Sensitivity of Initial Thoracentesis for Malignant Pleural Effusion Stratified by Tumor Type in Patients with Strong Evidence of Metastatic Disease

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Abstract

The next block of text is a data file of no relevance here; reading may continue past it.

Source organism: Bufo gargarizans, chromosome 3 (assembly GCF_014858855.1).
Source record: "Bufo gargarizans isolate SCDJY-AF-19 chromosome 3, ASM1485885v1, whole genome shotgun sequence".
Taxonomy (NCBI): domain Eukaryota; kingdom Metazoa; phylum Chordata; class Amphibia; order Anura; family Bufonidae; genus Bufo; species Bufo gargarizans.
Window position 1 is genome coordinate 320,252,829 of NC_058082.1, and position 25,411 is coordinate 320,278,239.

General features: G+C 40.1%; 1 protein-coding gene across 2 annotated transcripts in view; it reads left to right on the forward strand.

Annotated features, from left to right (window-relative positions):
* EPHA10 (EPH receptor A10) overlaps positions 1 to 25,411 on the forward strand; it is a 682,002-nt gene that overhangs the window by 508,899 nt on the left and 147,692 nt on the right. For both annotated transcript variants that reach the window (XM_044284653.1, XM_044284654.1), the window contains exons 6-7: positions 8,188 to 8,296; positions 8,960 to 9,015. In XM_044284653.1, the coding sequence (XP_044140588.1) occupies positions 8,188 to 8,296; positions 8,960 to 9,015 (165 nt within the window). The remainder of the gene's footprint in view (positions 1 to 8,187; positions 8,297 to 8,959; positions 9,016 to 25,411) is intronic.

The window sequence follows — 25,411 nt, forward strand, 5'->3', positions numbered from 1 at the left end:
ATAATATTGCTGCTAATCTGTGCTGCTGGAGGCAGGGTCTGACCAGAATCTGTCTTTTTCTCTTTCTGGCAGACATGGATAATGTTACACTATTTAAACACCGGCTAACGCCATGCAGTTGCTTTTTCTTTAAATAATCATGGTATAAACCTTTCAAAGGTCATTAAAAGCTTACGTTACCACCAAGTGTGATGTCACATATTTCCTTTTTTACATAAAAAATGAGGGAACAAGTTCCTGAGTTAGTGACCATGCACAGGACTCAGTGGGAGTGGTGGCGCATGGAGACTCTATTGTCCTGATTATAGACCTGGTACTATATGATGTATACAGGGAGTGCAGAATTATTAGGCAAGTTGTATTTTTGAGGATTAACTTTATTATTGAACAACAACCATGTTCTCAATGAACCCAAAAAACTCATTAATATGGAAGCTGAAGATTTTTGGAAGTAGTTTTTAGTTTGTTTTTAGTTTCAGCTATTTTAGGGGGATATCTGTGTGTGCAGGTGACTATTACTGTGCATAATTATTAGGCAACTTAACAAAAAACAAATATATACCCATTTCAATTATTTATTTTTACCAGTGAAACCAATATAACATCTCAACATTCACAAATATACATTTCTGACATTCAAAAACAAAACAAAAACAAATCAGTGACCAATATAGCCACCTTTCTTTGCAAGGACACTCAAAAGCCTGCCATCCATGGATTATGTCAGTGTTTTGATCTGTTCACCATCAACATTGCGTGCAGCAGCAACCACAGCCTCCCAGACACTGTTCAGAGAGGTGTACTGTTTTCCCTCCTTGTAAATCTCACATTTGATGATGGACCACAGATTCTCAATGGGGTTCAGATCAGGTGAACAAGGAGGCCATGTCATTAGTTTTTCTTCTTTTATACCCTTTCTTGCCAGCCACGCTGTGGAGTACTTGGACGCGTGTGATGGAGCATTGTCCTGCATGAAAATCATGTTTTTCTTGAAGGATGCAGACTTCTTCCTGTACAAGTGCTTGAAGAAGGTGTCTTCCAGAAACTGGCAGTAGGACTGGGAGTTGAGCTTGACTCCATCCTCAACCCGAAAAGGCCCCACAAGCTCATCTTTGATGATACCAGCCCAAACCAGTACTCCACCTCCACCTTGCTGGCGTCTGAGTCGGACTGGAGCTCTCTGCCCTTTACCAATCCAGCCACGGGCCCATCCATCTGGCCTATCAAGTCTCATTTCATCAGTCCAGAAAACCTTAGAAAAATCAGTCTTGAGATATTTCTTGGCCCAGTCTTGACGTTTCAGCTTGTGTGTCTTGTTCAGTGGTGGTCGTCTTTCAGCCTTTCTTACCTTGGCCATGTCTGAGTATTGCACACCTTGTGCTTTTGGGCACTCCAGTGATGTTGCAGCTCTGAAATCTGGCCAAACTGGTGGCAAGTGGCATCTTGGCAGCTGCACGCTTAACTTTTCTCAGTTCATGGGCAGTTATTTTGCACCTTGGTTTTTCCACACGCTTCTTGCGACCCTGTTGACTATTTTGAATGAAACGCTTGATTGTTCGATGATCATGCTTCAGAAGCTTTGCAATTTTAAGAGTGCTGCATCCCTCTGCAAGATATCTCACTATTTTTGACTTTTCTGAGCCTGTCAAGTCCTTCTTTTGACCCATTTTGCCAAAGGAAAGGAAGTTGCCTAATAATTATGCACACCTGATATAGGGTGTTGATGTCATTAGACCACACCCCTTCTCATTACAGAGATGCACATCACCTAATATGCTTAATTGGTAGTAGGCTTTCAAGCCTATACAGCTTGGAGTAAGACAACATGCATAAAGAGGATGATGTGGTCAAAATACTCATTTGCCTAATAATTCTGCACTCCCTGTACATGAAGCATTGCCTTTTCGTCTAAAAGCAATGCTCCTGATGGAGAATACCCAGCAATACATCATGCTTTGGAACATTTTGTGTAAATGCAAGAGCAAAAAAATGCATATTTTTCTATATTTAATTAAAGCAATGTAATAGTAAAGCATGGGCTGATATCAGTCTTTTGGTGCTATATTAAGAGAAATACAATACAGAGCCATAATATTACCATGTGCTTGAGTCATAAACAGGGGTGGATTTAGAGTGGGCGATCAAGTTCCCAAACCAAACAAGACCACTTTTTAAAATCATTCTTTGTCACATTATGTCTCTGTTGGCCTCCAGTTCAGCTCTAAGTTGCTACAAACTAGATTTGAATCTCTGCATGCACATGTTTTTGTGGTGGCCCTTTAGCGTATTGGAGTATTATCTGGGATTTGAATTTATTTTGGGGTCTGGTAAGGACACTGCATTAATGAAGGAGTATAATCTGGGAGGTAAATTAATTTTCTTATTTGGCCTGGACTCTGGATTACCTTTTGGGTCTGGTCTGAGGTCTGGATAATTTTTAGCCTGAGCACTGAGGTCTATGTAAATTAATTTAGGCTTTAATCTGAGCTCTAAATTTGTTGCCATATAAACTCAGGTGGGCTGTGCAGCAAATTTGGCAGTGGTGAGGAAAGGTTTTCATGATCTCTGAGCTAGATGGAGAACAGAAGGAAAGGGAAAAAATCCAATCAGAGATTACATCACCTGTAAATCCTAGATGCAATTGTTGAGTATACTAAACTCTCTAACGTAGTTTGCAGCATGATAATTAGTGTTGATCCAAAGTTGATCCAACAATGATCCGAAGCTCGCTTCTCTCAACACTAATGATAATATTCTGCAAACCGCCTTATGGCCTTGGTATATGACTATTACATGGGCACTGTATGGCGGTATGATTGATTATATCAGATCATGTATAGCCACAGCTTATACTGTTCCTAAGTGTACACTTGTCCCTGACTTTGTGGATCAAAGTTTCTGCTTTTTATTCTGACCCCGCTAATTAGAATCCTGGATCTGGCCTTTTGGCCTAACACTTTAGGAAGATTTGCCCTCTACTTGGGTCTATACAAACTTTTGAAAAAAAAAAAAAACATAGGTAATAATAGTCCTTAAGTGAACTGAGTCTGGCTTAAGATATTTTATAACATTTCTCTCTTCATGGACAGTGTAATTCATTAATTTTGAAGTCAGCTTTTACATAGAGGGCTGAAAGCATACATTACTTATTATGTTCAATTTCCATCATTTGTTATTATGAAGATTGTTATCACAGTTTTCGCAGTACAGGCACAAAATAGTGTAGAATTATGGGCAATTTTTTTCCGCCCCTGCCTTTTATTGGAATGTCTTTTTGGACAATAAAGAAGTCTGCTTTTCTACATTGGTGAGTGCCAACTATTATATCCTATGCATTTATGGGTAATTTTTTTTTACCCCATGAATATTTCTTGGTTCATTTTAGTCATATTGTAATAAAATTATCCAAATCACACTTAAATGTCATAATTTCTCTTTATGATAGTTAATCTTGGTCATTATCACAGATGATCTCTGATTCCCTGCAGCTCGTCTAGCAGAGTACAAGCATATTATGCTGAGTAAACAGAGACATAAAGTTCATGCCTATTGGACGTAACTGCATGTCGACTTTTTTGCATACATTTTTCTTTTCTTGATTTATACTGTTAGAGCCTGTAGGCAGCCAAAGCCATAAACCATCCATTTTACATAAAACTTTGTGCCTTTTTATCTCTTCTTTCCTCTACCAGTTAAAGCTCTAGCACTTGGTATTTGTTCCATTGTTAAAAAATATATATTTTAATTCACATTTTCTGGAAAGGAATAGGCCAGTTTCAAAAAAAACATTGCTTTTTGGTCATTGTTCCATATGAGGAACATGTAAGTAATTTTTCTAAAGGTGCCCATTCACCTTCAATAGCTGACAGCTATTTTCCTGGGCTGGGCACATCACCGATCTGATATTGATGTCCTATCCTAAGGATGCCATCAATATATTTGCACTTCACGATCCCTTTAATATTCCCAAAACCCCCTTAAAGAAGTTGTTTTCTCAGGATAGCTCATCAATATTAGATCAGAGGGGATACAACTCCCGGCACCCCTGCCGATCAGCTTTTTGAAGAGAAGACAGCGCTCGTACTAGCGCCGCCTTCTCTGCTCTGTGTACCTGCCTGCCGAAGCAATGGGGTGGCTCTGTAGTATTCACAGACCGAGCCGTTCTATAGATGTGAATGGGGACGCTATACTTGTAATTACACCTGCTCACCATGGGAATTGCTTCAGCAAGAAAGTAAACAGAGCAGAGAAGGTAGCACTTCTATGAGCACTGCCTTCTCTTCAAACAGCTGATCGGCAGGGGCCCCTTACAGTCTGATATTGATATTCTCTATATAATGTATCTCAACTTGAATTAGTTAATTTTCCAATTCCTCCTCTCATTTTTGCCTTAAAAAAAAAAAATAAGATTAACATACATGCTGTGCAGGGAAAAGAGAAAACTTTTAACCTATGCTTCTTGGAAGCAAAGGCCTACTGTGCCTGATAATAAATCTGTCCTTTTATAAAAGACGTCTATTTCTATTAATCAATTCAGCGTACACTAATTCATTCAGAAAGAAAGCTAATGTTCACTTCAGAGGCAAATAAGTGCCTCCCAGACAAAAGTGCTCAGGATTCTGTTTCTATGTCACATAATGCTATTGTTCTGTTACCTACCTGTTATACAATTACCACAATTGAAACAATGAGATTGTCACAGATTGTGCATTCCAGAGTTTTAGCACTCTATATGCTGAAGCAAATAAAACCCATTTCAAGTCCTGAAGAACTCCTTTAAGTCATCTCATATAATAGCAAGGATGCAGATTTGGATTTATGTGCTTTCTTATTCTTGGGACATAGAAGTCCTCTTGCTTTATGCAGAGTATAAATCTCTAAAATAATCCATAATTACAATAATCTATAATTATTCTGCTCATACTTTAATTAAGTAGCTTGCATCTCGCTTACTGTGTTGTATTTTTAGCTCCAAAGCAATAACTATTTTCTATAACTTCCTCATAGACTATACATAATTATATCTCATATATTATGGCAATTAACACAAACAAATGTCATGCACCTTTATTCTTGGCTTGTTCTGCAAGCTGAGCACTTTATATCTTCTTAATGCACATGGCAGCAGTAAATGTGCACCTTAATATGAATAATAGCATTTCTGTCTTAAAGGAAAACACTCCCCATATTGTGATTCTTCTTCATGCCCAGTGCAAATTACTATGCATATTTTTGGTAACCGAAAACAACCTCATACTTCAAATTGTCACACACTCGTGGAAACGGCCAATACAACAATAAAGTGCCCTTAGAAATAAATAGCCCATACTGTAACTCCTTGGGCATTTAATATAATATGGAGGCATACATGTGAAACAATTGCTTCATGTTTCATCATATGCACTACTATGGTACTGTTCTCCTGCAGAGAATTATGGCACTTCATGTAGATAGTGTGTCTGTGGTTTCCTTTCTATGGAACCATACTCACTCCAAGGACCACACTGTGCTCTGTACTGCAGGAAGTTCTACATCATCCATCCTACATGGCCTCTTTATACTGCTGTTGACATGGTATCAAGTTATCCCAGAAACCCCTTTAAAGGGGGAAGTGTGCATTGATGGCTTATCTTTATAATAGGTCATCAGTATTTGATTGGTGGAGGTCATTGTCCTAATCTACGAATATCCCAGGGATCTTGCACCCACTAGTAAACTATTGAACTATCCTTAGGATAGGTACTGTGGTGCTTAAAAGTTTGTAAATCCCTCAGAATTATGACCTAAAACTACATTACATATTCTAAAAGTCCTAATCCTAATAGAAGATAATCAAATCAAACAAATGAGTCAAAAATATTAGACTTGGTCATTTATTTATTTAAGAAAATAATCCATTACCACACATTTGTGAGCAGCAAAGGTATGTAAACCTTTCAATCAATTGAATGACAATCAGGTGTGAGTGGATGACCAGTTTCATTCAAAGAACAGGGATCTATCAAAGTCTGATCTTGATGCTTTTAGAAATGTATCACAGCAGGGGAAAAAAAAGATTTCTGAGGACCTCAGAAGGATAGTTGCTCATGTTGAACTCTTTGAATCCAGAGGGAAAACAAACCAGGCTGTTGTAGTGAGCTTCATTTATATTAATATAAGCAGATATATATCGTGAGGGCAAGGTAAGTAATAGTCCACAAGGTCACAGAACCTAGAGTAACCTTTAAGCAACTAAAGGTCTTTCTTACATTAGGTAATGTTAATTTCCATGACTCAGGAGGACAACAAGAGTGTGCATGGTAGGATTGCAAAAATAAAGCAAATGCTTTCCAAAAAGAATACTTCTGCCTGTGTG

Background: Thoracentesis with cytological examination of pleural fluid is the initial test of choice for evaluation of pleural effusions in patients with suspected malignant pleural effusion (MPE). There is limited data on the sensitivity of thoracentesis stratified by tumor type. A better understanding of stratified sensitivities is of clinical interest, and may guide early and appropriate referral for pleural biopsy. Objective: The primary objective was sensitivity of thoracentesis with pleural fluid cytology stratified by tumor type. Methods: This is a retrospective cohort study of consecutive patients with a solid tumor malignancy with proven or strong suspicion for metastatic disease with new pleural effusions that underwent an initial thoracentesis. Only patients with metastatic disease were included. Results: Of the 725 patients examined, 63% had pleural fluid cytology positive for malignancy. Sensitivity of thoracentesis varied from a low of 0.38 (95% CI 0.13–0.68) in head and neck malignancy, 0.38 (95% CI 0.15–0.65) in sarcoma, and 0.53 (95% CI 0.34–0.72) in renal cancer to a high of 93 (95% CI 88–97) in breast cancer, and 100 (95% CI 0.82–100) in pancreatic cancer. Factors associated with an increased risk of MPE included larger amount of fluid drained (p = 0.014) and higher pleural fluid protein (p = 0.002). The only factor associated with decreased risk of MPE if first cytology was negative for malignancy was the presence of contralateral effusion (p = 0.005). Conclusions: Sensitivity of thoracentesis for solid tumors varies significantly depending on the type of tumor and is lowest in those with sarcomas, head and neck malignancies, and renal cell cancers.

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